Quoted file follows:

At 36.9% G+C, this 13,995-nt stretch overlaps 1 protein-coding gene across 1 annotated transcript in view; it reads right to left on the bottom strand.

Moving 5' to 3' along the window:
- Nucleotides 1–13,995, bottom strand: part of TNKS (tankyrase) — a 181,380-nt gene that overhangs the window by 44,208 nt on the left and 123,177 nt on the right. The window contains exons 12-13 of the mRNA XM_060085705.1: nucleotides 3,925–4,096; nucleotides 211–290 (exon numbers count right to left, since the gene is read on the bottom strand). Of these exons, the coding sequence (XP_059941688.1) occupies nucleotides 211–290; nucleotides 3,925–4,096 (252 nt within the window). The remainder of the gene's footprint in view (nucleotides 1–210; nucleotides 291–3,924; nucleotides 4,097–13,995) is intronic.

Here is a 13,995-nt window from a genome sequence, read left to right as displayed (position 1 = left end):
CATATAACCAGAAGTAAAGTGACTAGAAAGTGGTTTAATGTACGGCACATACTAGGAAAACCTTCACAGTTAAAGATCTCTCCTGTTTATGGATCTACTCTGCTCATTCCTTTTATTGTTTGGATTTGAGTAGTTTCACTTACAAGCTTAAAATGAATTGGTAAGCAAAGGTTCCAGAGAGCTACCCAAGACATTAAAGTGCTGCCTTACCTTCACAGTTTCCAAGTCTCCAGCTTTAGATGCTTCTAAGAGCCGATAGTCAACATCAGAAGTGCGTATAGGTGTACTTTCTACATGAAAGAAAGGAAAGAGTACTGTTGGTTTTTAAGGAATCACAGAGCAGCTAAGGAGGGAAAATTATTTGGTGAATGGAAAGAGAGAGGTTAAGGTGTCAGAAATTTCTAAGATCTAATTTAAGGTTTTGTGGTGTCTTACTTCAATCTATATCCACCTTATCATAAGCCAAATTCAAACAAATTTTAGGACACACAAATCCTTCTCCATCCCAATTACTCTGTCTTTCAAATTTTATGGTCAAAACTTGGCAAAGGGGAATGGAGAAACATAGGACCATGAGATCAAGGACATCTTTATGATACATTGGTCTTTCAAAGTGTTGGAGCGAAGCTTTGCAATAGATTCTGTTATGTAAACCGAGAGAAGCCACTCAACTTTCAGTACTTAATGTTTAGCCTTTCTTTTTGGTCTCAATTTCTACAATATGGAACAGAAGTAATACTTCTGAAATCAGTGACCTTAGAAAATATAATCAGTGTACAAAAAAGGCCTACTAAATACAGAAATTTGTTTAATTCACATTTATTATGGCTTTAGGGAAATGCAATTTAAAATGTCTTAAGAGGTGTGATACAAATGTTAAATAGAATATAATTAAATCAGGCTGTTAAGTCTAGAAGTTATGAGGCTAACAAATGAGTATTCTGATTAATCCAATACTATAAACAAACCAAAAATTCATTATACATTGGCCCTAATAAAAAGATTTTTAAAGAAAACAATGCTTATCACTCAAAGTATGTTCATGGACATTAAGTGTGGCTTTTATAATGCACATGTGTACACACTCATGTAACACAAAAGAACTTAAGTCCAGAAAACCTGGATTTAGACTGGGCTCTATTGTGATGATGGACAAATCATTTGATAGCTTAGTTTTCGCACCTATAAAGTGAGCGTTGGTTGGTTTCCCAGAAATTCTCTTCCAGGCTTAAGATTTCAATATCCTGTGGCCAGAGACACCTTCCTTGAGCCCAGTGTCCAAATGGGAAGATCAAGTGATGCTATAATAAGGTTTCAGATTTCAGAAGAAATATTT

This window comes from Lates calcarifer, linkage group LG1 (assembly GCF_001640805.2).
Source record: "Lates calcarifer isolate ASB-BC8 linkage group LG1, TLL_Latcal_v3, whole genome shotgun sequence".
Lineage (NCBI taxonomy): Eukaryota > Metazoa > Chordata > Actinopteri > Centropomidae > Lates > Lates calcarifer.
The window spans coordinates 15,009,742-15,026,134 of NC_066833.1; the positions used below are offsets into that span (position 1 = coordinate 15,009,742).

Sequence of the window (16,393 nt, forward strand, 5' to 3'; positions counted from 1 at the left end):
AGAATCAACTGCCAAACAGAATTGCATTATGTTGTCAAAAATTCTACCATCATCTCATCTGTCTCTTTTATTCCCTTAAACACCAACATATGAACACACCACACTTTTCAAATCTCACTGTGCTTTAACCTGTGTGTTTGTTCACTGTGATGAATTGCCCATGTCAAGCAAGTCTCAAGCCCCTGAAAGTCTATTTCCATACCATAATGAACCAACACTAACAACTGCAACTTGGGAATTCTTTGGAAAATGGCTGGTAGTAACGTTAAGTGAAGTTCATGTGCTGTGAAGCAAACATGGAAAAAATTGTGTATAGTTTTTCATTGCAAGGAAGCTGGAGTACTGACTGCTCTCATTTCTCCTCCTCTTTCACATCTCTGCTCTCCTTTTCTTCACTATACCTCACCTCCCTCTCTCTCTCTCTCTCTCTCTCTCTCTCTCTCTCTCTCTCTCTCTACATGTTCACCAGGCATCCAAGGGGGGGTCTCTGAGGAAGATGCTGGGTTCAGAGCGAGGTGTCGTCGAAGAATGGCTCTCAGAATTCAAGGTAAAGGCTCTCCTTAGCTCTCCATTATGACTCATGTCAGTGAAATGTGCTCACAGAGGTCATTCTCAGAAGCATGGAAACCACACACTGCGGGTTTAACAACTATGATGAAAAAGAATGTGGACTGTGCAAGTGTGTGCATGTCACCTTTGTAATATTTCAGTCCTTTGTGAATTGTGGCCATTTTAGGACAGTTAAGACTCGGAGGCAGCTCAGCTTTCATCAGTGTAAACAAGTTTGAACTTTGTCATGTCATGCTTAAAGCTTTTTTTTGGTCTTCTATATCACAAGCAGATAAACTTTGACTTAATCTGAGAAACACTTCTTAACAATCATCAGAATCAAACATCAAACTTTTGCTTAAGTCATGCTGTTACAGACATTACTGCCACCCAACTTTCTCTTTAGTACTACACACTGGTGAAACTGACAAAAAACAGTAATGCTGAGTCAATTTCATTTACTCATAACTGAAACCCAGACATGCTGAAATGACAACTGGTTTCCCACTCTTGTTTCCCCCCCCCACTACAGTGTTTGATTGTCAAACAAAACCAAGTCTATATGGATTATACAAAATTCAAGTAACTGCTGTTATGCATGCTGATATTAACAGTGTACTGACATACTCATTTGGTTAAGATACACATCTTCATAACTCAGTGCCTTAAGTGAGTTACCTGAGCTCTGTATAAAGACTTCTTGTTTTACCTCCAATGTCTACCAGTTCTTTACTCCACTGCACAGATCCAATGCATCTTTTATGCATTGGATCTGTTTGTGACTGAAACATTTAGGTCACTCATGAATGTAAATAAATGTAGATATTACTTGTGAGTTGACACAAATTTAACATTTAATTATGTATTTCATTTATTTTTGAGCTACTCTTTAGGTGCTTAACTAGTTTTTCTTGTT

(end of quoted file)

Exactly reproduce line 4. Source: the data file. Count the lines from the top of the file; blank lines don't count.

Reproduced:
Here is a 13,995-nt window from a genome sequence, read left to right as displayed (position 1 = left end):